4. Take socialisation slowly.
It is possible to over-socialise a puppy. And that happens when you expose your pup to too much, too quickly.
To avoid this, start small. For example, invite one friend over to meet your puppy. And don’t force the encounter—let your pup take her time getting to know your friend. Once you’ve successfully done that a few times, invite multiple friends over.
Ask people to approach your pup in a non-threatening way (e.g., allow hands to be sniffed, only pet where your dog can see).
Next, try visiting the people outside of your home. Eventually, build up to attending a puppy training class or a similar experience.
Throughout this process, watch for signs of discomfort (e.g., excessive panting, yawning). You don’t want to be pushy. But you also don’t want to make a scene out of timid behavior, as that could reward and reinforce your dog’s fear. It’s a balance.
5. Consider puppy socialisation and training classes.
Puppy training classes provide your fur child the opportunity to socialize with other dogs in a controlled environment. And because training classes typically require vaccinations and prioritize sanitation, they’re much safer than, say, a dog park.
Regardless, choose wisely when introducing your puppy to other dogs (especially adult dogs), as undesirable “playing” behaviors have a way of spreading.
To help your puppy grow into a well-socialised dog, work on getting her comfortable with the following:
- People. Be sure to introduce your pup to people of different sizes, shapes, ethnicities, ages and races. (Don’t forget the mail delivery person!)
- Outfits, facial hair and accessories. In addition to meeting all kinds of people, your puppy should also meet those with unique accessories or physical features. Think sunglasses, hats, beards, crutches, canes, umbrellas—anything that might seem out of the ordinary.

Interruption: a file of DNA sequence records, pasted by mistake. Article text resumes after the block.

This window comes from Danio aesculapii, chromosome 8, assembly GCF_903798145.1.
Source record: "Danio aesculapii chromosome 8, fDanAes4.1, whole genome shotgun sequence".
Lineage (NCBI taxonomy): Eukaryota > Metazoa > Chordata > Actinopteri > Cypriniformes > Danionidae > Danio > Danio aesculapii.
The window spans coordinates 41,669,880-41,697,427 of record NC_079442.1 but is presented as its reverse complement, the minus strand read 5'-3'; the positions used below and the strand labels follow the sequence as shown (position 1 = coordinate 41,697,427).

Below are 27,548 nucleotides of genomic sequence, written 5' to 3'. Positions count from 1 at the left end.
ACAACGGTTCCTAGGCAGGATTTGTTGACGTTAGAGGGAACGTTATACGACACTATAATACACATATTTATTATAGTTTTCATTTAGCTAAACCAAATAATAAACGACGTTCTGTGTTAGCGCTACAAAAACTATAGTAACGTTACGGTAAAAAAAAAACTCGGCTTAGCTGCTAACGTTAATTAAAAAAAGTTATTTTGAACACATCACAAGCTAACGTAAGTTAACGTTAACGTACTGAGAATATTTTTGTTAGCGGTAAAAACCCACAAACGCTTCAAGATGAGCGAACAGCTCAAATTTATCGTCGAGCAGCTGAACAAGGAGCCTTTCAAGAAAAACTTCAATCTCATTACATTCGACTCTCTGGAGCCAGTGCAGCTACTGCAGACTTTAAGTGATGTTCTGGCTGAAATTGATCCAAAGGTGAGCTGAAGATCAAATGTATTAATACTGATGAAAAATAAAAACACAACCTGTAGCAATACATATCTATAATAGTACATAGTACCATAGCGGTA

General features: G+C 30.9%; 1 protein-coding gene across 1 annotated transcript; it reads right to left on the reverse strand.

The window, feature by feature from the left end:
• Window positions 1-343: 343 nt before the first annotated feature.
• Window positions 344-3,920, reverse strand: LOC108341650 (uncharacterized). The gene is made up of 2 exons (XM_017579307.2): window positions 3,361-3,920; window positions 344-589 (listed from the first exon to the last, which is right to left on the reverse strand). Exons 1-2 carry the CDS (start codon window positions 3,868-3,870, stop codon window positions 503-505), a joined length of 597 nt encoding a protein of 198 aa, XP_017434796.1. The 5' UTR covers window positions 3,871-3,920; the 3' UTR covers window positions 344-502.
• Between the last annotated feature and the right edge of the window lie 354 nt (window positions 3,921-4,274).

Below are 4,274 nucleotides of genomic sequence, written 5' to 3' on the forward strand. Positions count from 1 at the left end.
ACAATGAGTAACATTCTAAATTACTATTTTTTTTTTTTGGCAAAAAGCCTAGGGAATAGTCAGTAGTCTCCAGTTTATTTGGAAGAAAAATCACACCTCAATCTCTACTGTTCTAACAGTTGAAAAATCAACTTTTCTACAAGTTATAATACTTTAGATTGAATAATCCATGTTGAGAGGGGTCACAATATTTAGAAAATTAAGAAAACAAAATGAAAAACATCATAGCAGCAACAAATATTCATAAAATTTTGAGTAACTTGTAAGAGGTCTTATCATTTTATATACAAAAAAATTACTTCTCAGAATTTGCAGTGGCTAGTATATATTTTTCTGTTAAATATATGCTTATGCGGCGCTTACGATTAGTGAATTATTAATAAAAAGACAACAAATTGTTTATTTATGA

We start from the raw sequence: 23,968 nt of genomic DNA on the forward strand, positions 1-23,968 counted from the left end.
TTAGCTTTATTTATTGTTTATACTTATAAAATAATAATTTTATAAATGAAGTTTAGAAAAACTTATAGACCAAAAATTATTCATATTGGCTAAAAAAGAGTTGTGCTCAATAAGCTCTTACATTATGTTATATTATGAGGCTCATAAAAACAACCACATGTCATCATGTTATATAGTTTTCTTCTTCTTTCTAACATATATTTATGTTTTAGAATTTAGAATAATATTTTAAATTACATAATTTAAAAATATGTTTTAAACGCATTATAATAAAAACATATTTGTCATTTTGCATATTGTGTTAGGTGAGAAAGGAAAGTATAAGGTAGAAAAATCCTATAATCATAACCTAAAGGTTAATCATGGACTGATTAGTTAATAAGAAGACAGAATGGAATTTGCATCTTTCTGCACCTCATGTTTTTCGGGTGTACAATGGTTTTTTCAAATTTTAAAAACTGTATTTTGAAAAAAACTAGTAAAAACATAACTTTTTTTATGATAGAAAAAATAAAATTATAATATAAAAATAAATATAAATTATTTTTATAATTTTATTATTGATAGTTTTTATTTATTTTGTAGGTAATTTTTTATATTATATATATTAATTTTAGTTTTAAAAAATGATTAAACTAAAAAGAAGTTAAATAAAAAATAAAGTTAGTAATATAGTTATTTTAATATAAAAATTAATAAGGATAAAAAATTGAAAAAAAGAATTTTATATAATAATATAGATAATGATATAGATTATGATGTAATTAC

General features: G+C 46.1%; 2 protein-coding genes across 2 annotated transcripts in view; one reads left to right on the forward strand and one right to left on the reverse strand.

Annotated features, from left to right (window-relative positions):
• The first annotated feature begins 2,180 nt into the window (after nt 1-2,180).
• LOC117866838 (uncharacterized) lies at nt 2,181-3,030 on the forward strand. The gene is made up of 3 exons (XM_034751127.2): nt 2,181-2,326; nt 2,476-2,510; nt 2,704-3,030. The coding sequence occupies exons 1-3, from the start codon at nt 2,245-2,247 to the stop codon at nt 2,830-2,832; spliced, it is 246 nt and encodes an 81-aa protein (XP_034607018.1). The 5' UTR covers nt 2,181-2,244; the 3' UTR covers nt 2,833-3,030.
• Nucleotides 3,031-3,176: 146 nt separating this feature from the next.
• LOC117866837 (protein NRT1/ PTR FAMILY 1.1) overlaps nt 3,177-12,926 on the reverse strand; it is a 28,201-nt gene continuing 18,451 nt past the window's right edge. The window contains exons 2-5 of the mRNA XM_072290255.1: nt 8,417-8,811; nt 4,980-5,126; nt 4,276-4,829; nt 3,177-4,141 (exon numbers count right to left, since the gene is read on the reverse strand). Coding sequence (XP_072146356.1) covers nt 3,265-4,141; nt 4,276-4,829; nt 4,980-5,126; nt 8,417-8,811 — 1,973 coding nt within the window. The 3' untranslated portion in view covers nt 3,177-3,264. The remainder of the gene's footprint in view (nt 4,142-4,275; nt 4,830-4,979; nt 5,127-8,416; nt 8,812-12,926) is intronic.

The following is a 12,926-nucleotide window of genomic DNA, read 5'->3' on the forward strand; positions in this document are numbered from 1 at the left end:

- Places. Your pup may be wonderfully socialised at home. But what about the veterinary clinic, city pavement or your office? Haul your dog around with you—particularly when you’re visiting busy environments.
- Routine care. Handling your puppy’s paws, ears and tail, inspecting teeth, and bathing and brushing regularly will make future veterinary visits and grooming a breeze.
- Sounds. Doorbells, sirens, thunder, fireworks, loud trucks, barking dogs—alarming sounds abound in our modern world. Playing recordings of such sounds will help desensitize your dog to them.
- Vehicles. From veterinary visits to road trips, your pup will undoubtedly spend some time in the passenger seat. Practice riding in the car now to make it easier later. It’s also important to expose your puppy to vehicles from the outside. Resisting the urge to chase cars could save her life one day.
- Unusual surfaces. You may have heard stories about dogs who won’t do their business outside when the grass is wet. Perhaps you’ve seen dogs panic at the sight of cattle grates, stair landings or veterinary exam tables. These dogs probably didn’t spend much time walking on surfaces different from those they had at home.
- Other animals. Your dog will likely encounter a range of animals throughout life. Other dogs, cats, squirrels, rabbits, birds, deer, cows, horses… the list goes on. The more creatures your dog gets familiar with, the better. This is particularly important for dogs likely to have a strong prey drive, such as terriers.
- Mobile objects. Things that move can seem scary if your dog hasn’t ever encountered them. So, seek out mobile objects, such as bicycles, wheelchairs and strollers.
- Enclosed spaces. Crates, elevators and cars are all examples of confined spaces that could unsettle your pup if she’s not accustomed to them. Dogs get claustrophobia, too!
This is just a starter list. Be sure to think through any other potentially stressful activities or experiences that may be unique to your situation.